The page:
New Streetlights to Be Installed Across Chicago

Coming soon to your Chicago neighborhood: new streetlights. 

Installation of the new LED lights will be a massive undertaking, involving replacement of some 270-thousand fixtures citywide. 

“This is going to save money,” said Mayor Rahm Emanuel, watching a city crew change out a light in the 37th ward. “It’s going to save time. And it’s going to save energy.” 

LED’s offer savings of 50 to 75% over the current high pressure sodium lights, recognizable with their familiar pink hue. The new system is also designed on a “smart grid”, where the lights notify city computers when they need replacing. 

That’s good news, says Emanuel, because burned out lights constitute the number one complaint to aldermen and 311 operators. 

“We will be able to remotely monitor the status of lighting,” says CDOT commissioner Rebeka Scheinfeld. “And we’ll also be able to remotely control the lighting, to dim or brighten lighting to adjust to the needs of a given block at a given time.” 

But as sophisticated as LED’s have proven to be, they are not without controversy. Last year, the Chicago-based American Medical Association warned the lights present potential health hazards because of the intensity of their cool white and blue color temperatures.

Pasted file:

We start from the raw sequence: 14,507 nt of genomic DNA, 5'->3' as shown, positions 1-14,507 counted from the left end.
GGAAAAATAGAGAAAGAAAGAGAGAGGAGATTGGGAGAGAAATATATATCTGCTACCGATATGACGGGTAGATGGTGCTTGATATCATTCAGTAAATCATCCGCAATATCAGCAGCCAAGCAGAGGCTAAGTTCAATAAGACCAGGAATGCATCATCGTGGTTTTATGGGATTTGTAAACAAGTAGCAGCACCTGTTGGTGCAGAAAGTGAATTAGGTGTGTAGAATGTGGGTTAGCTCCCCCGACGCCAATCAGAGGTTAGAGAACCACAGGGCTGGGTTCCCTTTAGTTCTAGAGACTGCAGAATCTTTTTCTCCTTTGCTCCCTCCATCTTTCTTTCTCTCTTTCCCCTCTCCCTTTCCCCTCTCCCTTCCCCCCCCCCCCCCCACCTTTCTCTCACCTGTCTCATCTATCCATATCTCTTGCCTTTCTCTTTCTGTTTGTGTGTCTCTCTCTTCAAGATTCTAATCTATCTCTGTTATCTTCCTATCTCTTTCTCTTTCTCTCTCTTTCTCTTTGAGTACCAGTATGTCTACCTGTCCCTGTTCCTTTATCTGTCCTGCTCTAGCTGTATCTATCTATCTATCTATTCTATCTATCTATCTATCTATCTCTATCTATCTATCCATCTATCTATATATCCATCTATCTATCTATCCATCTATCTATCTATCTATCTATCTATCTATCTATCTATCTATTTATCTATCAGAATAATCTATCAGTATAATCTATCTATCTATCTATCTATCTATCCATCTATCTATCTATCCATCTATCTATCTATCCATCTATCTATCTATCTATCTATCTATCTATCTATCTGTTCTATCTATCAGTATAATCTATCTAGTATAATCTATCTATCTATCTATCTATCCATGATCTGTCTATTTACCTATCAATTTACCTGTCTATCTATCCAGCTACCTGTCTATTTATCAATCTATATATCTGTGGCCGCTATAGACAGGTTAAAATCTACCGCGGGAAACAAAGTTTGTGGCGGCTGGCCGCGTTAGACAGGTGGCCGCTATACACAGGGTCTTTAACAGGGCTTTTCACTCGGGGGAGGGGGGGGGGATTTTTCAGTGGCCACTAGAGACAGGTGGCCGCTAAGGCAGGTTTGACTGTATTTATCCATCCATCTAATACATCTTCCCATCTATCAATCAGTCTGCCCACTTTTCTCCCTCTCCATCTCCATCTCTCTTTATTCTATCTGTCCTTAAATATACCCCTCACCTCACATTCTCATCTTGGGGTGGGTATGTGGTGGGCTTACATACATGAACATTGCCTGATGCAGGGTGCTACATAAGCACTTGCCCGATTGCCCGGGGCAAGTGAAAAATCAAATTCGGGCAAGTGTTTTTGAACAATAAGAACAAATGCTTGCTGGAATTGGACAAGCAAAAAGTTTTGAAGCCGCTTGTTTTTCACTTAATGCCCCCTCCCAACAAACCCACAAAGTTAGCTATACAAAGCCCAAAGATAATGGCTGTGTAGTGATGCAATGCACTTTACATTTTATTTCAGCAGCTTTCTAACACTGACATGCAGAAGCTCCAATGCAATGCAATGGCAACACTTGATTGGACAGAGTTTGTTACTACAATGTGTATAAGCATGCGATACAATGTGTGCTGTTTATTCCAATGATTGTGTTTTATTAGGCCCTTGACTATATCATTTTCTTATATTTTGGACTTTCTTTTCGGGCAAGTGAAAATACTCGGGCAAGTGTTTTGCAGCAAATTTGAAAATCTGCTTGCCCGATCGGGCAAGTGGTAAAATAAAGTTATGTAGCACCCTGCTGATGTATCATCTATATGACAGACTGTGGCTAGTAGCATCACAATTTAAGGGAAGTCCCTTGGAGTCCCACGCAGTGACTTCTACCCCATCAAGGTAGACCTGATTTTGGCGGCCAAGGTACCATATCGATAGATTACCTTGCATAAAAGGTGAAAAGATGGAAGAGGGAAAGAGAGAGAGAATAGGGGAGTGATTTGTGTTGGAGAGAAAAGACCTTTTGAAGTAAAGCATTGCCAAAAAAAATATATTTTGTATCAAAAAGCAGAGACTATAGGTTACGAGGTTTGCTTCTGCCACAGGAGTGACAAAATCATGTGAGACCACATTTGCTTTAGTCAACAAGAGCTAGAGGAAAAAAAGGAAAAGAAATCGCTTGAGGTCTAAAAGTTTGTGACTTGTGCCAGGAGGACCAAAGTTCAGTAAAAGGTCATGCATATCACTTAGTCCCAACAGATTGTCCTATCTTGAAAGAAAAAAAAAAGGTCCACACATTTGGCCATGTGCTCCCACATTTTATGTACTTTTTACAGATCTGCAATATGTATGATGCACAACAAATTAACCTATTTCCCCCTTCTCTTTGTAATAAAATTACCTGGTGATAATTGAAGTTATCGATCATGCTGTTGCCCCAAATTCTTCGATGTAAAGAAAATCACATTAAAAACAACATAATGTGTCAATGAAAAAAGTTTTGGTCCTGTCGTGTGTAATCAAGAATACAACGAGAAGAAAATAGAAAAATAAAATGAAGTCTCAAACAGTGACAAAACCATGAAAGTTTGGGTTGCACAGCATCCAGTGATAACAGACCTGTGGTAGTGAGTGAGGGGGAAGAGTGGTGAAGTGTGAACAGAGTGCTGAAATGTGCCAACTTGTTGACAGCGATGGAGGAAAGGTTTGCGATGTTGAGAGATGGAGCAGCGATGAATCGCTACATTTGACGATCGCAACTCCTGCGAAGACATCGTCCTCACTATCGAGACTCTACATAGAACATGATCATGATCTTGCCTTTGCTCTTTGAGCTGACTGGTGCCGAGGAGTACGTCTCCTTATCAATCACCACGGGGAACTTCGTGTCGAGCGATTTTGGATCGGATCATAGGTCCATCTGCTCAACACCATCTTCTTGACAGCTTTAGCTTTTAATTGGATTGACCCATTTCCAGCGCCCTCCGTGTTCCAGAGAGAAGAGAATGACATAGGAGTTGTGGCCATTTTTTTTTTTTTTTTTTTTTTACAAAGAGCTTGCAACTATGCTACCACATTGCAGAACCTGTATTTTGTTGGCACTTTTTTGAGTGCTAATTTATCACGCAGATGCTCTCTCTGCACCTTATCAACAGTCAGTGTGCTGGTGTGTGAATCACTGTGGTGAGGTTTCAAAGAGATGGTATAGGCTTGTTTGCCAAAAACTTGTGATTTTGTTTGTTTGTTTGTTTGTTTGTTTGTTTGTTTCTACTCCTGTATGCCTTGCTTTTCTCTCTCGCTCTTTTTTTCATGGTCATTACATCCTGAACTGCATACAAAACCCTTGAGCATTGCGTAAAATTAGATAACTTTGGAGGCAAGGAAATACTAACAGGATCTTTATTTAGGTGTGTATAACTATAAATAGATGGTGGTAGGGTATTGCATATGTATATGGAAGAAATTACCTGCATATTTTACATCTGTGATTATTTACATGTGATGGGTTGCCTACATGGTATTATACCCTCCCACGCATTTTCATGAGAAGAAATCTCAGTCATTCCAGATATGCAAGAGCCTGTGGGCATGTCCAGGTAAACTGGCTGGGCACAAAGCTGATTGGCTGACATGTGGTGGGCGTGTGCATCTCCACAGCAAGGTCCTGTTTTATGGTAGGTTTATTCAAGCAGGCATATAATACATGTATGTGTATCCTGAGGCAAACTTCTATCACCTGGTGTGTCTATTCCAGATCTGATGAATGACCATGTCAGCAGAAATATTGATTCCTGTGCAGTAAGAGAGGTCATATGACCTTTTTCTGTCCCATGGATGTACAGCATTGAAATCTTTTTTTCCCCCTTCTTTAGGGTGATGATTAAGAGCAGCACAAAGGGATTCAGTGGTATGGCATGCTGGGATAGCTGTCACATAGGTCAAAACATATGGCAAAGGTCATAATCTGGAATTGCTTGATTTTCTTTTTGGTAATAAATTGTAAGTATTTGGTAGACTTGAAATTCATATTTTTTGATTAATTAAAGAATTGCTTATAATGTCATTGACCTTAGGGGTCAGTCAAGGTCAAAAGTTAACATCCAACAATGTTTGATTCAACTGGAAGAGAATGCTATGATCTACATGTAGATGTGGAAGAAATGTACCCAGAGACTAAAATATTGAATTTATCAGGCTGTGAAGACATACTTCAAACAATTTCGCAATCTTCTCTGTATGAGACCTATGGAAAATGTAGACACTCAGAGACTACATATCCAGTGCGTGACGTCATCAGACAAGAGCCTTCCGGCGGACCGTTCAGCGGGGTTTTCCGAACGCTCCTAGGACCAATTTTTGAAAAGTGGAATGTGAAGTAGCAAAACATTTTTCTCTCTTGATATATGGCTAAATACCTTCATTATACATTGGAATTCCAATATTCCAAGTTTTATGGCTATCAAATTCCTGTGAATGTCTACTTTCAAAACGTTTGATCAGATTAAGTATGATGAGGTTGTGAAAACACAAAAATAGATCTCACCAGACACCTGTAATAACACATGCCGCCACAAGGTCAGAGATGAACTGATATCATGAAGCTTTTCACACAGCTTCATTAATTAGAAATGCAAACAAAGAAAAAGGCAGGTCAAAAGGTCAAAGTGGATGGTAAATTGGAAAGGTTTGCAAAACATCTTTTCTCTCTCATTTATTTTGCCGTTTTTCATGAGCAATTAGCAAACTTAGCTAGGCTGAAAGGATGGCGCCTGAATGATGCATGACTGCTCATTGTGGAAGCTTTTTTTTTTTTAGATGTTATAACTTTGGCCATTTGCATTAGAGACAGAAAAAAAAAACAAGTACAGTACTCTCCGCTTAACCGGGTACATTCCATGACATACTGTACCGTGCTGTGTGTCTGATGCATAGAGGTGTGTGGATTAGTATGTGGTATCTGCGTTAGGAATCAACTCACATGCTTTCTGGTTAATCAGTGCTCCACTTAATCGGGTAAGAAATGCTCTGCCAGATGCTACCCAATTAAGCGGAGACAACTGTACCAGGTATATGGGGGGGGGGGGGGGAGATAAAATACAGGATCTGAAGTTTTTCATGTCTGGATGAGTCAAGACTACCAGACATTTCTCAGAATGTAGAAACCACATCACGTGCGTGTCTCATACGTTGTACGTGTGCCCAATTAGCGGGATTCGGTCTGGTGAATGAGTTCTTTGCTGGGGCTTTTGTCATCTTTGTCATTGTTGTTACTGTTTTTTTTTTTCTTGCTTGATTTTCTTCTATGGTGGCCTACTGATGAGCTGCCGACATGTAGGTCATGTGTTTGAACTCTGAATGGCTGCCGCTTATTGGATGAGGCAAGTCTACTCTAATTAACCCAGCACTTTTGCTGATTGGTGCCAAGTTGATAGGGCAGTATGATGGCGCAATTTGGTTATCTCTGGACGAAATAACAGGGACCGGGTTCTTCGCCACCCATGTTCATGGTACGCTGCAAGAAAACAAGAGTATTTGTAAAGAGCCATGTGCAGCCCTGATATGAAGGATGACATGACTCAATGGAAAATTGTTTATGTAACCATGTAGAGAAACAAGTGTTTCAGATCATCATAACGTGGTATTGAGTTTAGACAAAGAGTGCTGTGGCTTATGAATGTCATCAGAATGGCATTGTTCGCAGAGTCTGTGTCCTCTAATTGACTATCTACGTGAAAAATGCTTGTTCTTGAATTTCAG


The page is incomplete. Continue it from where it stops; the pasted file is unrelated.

“We see LED lighting as a potential health problem,” says Dr. Andrew Gurman, the AMA president. “People have sleep disorders, which can lead to all sorts of problems, when they’re exposed to a lot of blue light.”

Indeed, an AMA study suggested blue light might raise the risk of everything from distracted driving to diabetes and cancer. They suggest cities keep their lights below 3000 degrees kelvin. Chicago officials say they consulted with health experts, and mandated the 3000 kelvin standard into guidelines for the city’s new lighting system.

“The new lights won’t shine up in the sky,” said Scheinfeld. “They’ll be shining down on the street and the sidewalk where we need the light, not in the windows.” 

Installation of the new lights is expected to take the next four years, at an estimated cost of $160 million.

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